Using Outsourcing to Stay on Top

By Mirchandani, Kishore; Liggett, Jim | The CPA Journal, June 2002 | Go to article overview

Using Outsourcing to Stay on Top


Mirchandani, Kishore, Liggett, Jim, The CPA Journal


News Views

One way CPA firms can meet the challenges of the future is to focus their resources on the most important functions and outsource other areas. Done property, this avoids the pitfalls of the traditional solution (adding more people) while avoiding the downside of outsourcing (losing control). Being a truly full-service organization is an admirable goal but rarely possible. Upon analysis, being completely self-contained may not even be desirable.

This is where business process outsourcing (BPO) services come in. BPO is the transfer of a function or service or delegation of day-to-day, nonfiduciary responsibilities to a third-party supplier. This makes best practices available at sometimes a fraction of the cost of in-house. The technological revolution of the last decade has made outsourcing more efficient and accessible than ever, while significantly enhancing the control and quality of the functions. BPO services have been predicted to grow in leaps and bounds; Gartner Dataquest has predicted that BPO of finance services will exceed $38 billion in 2004.

A firm needs to understand where its real value is and put its best people and resources there. All other processes become candidates for outsourcing. The following are common BPO candidates:

* Bookkeeping for clients

* Tax co-sourcing solutions

* Document management

* Staffing

* Information technology (IT) services.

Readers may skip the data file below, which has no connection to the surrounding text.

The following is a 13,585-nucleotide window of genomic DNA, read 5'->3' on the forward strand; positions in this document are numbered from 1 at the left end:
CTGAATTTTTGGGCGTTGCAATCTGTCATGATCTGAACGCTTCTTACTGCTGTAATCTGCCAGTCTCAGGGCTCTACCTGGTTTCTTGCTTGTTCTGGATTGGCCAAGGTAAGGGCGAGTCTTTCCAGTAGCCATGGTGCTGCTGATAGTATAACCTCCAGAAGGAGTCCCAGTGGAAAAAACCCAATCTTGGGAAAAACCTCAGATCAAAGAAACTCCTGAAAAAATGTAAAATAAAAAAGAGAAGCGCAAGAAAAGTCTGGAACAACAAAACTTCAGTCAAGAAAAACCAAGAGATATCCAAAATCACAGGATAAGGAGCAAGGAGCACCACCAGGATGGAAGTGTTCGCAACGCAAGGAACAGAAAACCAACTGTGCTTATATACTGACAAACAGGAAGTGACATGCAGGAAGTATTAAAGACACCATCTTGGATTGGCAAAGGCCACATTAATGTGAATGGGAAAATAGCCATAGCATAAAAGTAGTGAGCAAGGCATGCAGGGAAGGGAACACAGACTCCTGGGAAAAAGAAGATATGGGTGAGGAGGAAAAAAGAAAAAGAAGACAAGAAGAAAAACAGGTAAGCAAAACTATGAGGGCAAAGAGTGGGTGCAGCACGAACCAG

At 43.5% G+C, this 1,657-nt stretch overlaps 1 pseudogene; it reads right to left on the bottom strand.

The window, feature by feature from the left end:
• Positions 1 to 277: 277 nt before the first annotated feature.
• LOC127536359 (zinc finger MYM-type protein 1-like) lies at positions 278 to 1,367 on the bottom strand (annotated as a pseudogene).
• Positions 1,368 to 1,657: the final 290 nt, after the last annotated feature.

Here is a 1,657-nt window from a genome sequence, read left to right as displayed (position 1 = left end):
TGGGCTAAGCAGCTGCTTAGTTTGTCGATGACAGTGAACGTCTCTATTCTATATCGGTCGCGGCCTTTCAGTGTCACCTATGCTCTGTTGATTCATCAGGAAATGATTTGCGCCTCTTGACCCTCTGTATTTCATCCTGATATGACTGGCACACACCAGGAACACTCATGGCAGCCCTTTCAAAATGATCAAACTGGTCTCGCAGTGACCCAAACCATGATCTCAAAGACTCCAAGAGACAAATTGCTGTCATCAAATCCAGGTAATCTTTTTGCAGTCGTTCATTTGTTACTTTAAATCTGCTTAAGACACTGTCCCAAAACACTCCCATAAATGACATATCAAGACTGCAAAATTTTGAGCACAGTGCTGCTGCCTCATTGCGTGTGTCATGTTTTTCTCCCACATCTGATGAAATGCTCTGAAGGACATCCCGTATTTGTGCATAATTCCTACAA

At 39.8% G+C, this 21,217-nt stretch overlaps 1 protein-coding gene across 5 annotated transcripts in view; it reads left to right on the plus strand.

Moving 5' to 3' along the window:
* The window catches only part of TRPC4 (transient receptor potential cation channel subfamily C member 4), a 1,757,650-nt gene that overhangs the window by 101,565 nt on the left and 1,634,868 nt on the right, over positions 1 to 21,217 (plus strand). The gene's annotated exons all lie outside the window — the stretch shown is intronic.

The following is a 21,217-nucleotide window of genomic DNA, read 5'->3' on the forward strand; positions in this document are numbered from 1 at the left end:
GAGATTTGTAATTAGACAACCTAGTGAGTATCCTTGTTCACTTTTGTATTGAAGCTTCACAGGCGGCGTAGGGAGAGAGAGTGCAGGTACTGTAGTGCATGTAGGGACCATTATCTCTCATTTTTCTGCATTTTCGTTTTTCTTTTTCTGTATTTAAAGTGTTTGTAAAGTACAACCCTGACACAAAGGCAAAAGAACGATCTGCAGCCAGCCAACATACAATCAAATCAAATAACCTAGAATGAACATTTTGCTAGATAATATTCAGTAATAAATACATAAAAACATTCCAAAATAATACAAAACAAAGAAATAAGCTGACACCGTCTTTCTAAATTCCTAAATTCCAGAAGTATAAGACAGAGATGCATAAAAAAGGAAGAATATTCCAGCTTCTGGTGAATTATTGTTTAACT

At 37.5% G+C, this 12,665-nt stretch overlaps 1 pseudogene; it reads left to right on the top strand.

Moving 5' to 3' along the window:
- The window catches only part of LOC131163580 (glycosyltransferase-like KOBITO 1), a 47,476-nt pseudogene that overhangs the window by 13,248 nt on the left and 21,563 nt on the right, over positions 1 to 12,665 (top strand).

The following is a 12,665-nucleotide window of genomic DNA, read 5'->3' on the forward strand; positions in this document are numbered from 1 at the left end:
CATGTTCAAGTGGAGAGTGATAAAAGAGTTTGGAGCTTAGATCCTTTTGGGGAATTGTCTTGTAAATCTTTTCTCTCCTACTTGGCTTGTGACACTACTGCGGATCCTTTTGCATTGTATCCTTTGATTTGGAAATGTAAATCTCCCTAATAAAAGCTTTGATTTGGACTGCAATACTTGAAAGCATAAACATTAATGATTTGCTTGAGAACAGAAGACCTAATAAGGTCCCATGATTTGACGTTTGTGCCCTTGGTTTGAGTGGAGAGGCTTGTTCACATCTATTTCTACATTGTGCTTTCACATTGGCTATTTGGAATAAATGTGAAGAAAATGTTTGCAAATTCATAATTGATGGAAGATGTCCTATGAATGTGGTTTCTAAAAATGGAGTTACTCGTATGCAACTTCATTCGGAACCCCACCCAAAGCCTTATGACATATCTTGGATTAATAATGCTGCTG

Outsourcing the bookkeeping function. CPA firms that provide accounting services to clients typically follow one of two methods: sending its accountants to a client's office to write up the books, or maintaining the books in its own offices after calling in the base documents. Either method requires a battery of accountants to balance the books and maintain records.

With increasing costs for recruiting, training, and retaining accountants, as well as for maintaining desk space, firms can benefit from contracting with a BPO service provider to manage the base accounting work at a fraction of the cost. The CPA firms can then concentrate on value-added services while bringing clients the expertise and stateof-the-art technology that the BPO service offers. Such arrangements include the following features:

* Use of the service provider's trade name

* Access to the service provider's software at a fraction of the cost

* Use of the service provider's marketing collateral

* Access to a standard workflow for all the processes

* Staff training

* Ease in conducting reviews.

If a firm does not want to directly enter into a licensing arrangement, it could refer clients to the outsource service provider under a referral agreement. This would again allow the CPA firm to focus on providing clients with high-value services. Clients would gain access to timely financial statements without needing their own in-house accounting team, allowing them to focus on their core businesses as well. …

The rest of this article is only available to active members of Questia

Sign up now for a free, 1-day trial and receive full access to:

  • Questia's entire collection
  • Automatic bibliography creation
  • More helpful research tools like notes, citations, and highlights